Russian Prime Minister Dmitri Medvedev attended President Recep Tayyip Erdoğan's inauguration ceremony in which Turkey's new governance system was unveiled. American officials, who have repeatedly expressed their concerns about Ankara's burgeoning ties with Moscow, only sent their Charge d'Affaires Phil Kosnett.
Despite President Erdoğan and U.S. President Donald Trump's good personal relationship, it seems his aides are trying to craft a public image in which America isn't very close to Ankara.
For example, Trump made a phone call to Erdoğan to congratulate him on his victory in the presidential elections last month, which was conceded and validated by the opposition candidates. European Union officials also released a public letter to congratulate him as well.
Yet, the White House opted not to publicly acknowledge the fact that Trump indeed congratulated Erdoğan. Instead, an unnamed National Security Council spokesman provided the details of the call to a selected group of journalists. To this date, there isn't an on-the-record readout on the call. The U.S State Department didn't release a press release on the elections, as they used to the in the past, either.
On top of this, Trump still doesn't have an ambassador in Ankara.
And American journalists are asking, "Do you have any concern that Russia is trying to flip Turkey?"
"Oh, yes. I do think Russia is trying to flip Turkey. They are trying to flip many of our allies. They want to destabilize the strongest defense alliance and a history of the world, and that is NATO," Kay Bailey Hutchison, U.S. Ambassador to NATO, said on Sunday during an interview on Fox. "They have been an ally for a long time and we will continue to work with them and we know that Russia is trying to move into that, but they are strong and they are a NATO strong member."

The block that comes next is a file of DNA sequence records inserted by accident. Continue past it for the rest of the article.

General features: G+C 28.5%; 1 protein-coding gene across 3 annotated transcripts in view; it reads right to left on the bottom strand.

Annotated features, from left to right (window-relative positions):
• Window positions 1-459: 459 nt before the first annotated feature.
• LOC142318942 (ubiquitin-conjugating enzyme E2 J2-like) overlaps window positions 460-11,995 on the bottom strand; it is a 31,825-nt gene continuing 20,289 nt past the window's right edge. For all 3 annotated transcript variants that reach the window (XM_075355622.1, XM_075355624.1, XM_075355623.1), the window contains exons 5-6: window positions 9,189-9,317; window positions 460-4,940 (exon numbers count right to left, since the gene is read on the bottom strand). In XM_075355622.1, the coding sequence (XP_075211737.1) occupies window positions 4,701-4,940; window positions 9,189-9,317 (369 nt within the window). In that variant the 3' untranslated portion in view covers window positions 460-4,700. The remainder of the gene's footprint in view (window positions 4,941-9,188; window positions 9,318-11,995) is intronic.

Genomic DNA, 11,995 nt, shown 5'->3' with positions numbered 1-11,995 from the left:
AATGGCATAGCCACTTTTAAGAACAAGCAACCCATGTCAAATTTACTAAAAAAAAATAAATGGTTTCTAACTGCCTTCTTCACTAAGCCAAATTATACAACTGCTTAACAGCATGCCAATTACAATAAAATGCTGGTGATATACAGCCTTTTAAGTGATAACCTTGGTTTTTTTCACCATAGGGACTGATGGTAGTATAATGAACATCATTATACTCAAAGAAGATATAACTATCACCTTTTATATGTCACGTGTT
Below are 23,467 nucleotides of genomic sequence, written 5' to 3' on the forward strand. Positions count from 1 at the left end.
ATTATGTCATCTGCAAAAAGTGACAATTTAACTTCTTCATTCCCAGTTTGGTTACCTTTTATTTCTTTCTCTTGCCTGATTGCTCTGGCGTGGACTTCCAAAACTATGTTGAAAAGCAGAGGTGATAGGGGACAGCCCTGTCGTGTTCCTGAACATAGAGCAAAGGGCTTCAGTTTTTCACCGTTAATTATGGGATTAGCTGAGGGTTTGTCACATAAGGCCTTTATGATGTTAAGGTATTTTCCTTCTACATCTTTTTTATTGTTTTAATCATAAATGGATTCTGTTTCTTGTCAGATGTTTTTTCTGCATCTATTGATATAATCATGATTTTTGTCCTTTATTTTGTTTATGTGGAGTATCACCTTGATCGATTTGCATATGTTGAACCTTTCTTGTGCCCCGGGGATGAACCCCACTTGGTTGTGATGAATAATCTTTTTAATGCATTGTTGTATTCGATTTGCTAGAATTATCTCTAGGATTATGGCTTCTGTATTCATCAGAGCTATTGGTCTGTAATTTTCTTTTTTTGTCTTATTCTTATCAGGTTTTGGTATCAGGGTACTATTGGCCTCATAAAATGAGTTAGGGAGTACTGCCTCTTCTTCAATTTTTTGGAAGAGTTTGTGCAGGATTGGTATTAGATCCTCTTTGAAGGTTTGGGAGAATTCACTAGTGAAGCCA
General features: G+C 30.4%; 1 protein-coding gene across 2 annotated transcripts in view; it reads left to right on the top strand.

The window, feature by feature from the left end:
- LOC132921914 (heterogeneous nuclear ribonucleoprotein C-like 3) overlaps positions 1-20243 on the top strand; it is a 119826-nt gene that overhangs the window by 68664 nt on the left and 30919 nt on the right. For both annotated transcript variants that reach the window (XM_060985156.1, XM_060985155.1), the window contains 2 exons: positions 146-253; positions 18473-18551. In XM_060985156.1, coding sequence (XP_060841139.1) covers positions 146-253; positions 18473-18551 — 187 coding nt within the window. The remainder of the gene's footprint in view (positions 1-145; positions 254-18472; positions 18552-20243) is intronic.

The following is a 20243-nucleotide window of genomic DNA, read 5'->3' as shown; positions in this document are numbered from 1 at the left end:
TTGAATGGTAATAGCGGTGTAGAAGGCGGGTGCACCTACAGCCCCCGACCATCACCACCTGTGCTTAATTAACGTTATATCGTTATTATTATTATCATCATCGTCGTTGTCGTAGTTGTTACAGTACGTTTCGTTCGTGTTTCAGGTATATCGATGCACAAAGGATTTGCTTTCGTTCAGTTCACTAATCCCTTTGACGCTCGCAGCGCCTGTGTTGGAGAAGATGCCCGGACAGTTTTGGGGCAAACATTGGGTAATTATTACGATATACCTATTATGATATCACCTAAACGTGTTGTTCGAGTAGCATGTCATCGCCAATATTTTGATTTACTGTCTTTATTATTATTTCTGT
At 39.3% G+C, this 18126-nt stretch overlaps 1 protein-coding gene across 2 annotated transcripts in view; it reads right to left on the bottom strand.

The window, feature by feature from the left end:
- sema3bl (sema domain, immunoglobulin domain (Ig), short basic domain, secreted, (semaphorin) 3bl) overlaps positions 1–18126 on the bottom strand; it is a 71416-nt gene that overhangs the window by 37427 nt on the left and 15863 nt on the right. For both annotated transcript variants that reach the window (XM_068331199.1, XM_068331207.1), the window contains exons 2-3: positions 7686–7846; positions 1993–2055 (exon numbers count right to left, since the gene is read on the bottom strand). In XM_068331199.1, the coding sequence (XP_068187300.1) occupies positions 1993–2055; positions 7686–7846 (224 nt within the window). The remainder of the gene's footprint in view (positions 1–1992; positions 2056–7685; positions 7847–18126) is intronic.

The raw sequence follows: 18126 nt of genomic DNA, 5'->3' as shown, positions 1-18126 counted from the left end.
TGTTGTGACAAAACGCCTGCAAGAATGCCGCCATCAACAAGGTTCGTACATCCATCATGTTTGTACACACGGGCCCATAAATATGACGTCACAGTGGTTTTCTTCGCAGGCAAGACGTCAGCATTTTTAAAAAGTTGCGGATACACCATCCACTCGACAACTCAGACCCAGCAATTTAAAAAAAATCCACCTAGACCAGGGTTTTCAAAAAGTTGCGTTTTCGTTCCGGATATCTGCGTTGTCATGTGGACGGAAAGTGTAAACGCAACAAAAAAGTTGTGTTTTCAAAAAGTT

So American officials are very well aware of the fact that Russia is taking advantage of the situation. Then why do they prefer to stay away and just criticize the whole situation they are unhappy about?
The only legitimate explanation is domestic considerations, such as U.S. media's criticism against the Trump administration on how they handle their relationship with nations such as Turkey and Hungary. Liberal media also tend to present Erdoğan and Trump as leaders sharing same style and demeanor.
In any case, I don't believe that "flipping" Turkey is possible, because Turkey only wants to leverage its relations with Russia against the United States in Syria, and maintain a friendly relationship with Moscow based on shared interests. There isn't any intention to go further than that. Turkey is also quite happy to be part of NATO for obvious reasons.
But Vladimir Putin wants more, and putting a wedge between two NATO allies is one of his best and trickiest games.
Countering this would be only possible when American officials stop disregarding Turkish sensitivities. They know that Turks are obsessed with national pride and following protocol. They would do better to embrace Turkish officials instead of alienating them.